If the half-life of an isotope is h, then the probability, p, that a particular atom will still be around after some amount of time, t, is . What this is saying (in mathspeak) is that after every half-life, the probability that an atom will remain is halved. For example, at t=2h (after two half-lives), .
There’s nothing special about any particular amount of time. You can plug any amount of time you like into that equation. For example, if h=5 minutes, then after t=7 minutes, the probability that an atom won’t have decayed is .
There’s isn’t even anything special about half-lives. If you get a urge to go rogue on the scientific establishment and start using fifth-lives (and who doesn’t?), you can! If the fifth-life (the time at which an atom has a 1 in 5 chance of not yet decaying) is f, then the probability that it’s un-decayed after time t is .
Normally when you hear about half-lives, it’s in the context of how much of a sample decays in a certain amount of time and not about the lifetimes of individual atoms. Fortunately, “the fraction of a sample that decays” and “the probability of an atom decaying” are one and the same. In practice, you measure probabilities with a large number of trials and fall back on the aptly named law of large numbers to nail down your results. For example, if you wanted to show that the probability of getting tails when you flip a coin is 50%, you’d flip a bunch of coins, divide the number of tails by the total number of flips, and the larger the number of coins the closer the result will be to 0.5 (if you have an afternoon and literally nothing else to do, try it).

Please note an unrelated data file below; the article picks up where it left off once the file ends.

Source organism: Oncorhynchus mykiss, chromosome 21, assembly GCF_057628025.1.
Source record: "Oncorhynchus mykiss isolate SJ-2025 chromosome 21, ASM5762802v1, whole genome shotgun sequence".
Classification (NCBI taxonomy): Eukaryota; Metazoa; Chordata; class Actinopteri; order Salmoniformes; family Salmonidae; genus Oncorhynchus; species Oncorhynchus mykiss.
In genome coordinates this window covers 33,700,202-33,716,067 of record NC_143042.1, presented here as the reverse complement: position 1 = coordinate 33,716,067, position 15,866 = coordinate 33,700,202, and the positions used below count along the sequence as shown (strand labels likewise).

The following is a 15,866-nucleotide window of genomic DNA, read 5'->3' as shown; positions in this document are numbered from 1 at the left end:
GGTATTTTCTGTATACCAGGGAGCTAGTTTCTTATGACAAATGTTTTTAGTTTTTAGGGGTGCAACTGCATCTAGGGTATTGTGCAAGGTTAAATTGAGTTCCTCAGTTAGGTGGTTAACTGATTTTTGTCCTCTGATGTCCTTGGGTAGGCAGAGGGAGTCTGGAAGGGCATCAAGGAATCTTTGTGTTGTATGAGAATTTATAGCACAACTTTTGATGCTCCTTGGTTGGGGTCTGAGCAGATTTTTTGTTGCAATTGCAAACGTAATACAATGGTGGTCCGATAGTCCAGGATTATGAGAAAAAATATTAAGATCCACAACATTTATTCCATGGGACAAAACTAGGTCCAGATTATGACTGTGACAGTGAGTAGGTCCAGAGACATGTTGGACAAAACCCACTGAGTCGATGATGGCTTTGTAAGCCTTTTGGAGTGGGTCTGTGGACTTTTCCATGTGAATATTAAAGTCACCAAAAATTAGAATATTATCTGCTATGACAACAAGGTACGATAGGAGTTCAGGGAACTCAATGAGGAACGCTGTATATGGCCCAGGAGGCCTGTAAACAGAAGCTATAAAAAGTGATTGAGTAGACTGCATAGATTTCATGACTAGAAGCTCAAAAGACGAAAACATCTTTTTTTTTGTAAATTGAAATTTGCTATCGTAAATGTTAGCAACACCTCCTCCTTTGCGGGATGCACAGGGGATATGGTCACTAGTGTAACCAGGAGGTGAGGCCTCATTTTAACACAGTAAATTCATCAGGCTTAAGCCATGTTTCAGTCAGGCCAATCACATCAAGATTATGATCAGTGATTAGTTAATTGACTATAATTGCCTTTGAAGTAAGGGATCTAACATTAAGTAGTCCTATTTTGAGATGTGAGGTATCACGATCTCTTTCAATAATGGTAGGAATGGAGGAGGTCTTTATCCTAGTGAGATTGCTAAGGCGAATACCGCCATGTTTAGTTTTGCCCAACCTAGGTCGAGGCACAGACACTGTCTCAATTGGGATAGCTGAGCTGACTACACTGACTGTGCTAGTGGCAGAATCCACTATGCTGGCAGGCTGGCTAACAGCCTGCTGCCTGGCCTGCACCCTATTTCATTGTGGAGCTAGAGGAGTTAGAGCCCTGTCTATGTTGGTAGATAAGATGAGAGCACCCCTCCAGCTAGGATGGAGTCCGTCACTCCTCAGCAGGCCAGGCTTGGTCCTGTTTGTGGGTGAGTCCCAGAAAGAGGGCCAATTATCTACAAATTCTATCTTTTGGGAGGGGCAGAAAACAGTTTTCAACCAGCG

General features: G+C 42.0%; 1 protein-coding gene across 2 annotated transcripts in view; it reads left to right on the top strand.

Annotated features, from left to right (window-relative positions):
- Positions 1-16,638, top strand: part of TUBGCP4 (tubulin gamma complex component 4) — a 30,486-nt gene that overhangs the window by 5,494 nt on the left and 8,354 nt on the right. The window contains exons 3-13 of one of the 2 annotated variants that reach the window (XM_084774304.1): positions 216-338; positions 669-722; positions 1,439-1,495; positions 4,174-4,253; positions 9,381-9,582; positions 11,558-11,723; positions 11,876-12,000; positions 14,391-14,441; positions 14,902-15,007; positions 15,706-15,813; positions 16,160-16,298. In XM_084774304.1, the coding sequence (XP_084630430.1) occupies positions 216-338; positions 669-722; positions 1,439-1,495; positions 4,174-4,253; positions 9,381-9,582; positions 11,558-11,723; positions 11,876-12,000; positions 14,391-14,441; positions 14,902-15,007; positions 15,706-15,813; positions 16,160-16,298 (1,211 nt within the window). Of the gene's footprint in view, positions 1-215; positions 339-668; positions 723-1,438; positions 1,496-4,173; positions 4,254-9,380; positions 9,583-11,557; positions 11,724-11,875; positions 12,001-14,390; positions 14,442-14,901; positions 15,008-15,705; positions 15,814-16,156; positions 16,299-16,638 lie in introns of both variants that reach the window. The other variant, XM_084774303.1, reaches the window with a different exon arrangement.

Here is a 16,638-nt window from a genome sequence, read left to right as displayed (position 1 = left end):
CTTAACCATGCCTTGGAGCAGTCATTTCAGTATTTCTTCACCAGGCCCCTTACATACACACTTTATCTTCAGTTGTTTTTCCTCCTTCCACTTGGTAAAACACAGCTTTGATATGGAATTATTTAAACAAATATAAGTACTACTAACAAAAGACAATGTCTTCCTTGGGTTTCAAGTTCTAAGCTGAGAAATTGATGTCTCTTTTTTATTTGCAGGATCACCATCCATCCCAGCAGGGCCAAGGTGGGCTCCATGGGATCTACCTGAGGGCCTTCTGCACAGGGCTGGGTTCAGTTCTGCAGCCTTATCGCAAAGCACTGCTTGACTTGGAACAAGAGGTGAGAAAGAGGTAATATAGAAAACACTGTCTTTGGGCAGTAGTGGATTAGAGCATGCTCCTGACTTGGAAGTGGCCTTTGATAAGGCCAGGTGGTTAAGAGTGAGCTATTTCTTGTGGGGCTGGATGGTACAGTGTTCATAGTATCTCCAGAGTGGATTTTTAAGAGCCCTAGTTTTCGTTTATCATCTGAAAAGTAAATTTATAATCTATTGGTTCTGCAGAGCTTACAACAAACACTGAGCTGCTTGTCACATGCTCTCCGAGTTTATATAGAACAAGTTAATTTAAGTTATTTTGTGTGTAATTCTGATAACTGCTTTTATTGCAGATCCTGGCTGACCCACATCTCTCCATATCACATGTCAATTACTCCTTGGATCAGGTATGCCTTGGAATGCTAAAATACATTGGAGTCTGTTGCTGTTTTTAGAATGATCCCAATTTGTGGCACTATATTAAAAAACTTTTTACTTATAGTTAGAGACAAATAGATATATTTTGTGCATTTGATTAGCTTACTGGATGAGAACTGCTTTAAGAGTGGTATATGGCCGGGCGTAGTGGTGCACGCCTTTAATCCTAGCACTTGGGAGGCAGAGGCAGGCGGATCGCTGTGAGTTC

As luck would have it, by the time your sample is large enough to see, you’ve got an inconceivable number of atoms. When the amount of radiation exuding from a sample drops by half, there must be half as many radioactive atoms radioacting, and (since there are a large number of them) the probability that any particular atom has decayed must be 50%. But if you’ve only got a few atoms to work with, there’s really no telling (beyond rough estimation) what fraction will be around at any given time.
Typical half-lives are on the order of thousands to billions of years. I say “typically”, because isotopes with really short half-lives are viciously radioactive and decay into other elements quickly, while isotopes with long half-lives can last long enough for some podunk human to find them. For example, uranium 238 (which makes up more than 99% of natural uranium) has a half-life of about 4.5 billion years. That means that it’s barely radioactive and a fair fraction of it will last from whatever stellar cataclysm created it before the formation of our solar system (about 5 billion years ago) to today. And the uranium that remains doesn’t show its age: it’s just as useful, dangerous, and potent as when it was a precocious tyke, drifting around in deep space.